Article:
Mosaic Festival 2015 showcases women of various cultures

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A Mosaic of cultures
A MOSAIC OF CULTURES Diverse and colourful, the Mosaic Festival shows the different hues of culture and the uniqueness of women in traditions shown in wares, food, music and dance. Who better to organise this celebrated festival than Melba Marginson, one of Australia’s women of influence, and her board at the Victorian Immigrant and Refugee Women’s Coalition. Photo by George Gregorio

Mosaic Festival 2015 in MelbourneLast 26 April, the City Square was transformed into an interactive cultural marketplace, adorned with cultural displays, food stalls, dances, and teemed with women and girls in colourful traditional costumes.

After two successful years, the third Mosaic Festival that celebrates women in multicultural Victoria has gotten bigger this year.  The Victorian Immigrant and Refugee Women’s Coalition (VIRWC) decided to move the location to the City Square after it received almost double the grant in previous years from the Victorian Government.

Mosaic Festival celebrates migrant and refugee women’s diversity and highlights their positive contributions to the Victorian community. Women are able to showcase their cultural identities and talents through music and dance. The festival is led and managed by women from immigrant, refugee and Anglo-Celtic backgrounds.  Entrance is free and activities are all family-friendly. There are playgroup leaders courtesy of VICSEG that provides activities for children.

The festival is led and managed by women from immigrant, refugee and Anglo-Celtic backgrounds.  Entrance is free and activities are all family-friendly. There are playgroup leaders courtesy of VICSEG that provides activities for children.

This year, more than 3,000 people flocked to the City Square. They were not discouraged by the cold weather and rain in the morning.  People passing along Swanson Street were enticed to look around and stayed as they were entertained by a continuous flow of performances on stage and the smell of food.  People queued to buy pork and chicken barbecues from Filipino-owned GJ’s Grill.  Nora Simkin of MiHub served Malaysian and Indonesian dishes and beautifully-wrapped sweets.  Niran Tabiei introduced Syrian and Iranian food and desserts.  Australian Hazara Women’s Network proudly served Afghan tea with traditional Pakoras.  Turkish bread freshly made with spinach and cheese were a big hit too, courtesy of Turkish Alevi Community Council.

Under a long marquee were arts and crafts displayed by VIRWC’s women’s friendship groups and Malaysian/Indonesian and Turkish women’s groups. There were also Korean and Chinese costumes displayed to show people how these can be worn. People were encouraged to get their photos taken using the cut-out dresses. There was also a real Mosaic art display wherein women artists showed people how to make them.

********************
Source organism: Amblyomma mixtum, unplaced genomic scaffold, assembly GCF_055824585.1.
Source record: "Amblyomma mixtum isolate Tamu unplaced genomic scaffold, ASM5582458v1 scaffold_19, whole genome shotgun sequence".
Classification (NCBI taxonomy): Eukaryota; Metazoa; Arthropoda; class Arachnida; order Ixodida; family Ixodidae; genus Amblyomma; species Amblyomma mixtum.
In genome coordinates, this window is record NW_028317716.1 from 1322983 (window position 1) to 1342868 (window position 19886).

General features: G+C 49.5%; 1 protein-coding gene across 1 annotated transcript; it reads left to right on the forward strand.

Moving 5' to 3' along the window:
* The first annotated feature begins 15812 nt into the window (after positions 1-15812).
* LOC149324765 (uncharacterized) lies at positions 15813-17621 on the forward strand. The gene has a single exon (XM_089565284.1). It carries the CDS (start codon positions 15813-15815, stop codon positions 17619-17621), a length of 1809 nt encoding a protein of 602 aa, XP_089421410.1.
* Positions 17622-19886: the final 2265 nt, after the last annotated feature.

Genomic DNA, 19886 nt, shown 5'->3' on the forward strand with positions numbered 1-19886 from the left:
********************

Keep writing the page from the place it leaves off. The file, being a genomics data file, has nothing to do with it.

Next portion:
There were also Korean and Chinese costumes displayed to show people how these can be worn. People were encouraged to get their photos taken using the cut-out dresses. There was also a real Mosaic art display wherein women artists showed people how to make them.

The program started after 11am with three emcees, Ee’da Brahim, Candice Monique and Quashani Bahd.  From Indian, Lithuanian and African backgrounds respectively, the women blended well with their diverse personalities, colourful dresses and styles of showmanship.

The official opening began with the traditional Welcome to Country by Wurundjeri elder Gerogina Nicholson.  She was followed by a welcome by VIRWC Board Secretary Batsi Mangoma, a woman of Zimbabwean background. Then the Minister for Multicultural Affairs Robin Scott spoke about the importance of Mosaic as a multicultural event and the trust they put on the VIRWC and its CEO Melba Marginson in executing the event with high standard.  Councillor Jackie Watts of the City of Melbourne gave a rousing speech about the Council’s Multicultural policy and the Mosaic event being most aligned with it.

Community groups performed traditional and authentic dances from Cambodia, Philippines, Ecuador, Colombia and Brazil. The Indian Classical dance was performed solo by Dilini Fernando.

The quality and authenticity of entertainment was apparent right from the start. The audience was obviously moved by the strong voices of Samoan Grace Vanilau, Palestinian Aseel Tayah and Indonesian Nika Suwarsih. Comedian Diana Nguyen’s brief performance as ‘Phi and Me’ got the crowd laughing and confused at the same time. The three emcees sang solos, leaving the crowd mesmerized.

The highlights of the festival were the group dances and workshops. Demi Sorono’s breakdance thrilled the audience and the Polynesian, Samba, and Bollywood dances got the audience dancing.

VIRWC Executive Director and Mosaic organiser Melba Marginson says, “We would like the Mosaic Festival to be a yearly event of, for and by women in Multicultural Victoria. This can only happen if both the state government and City of Melbourne will agree to fund the event together.”

Marginson further states, “our team of young women and men headed by event coordinator Erin Meeking shows how much better we can do things if only we seriously encourage and support our young people.”

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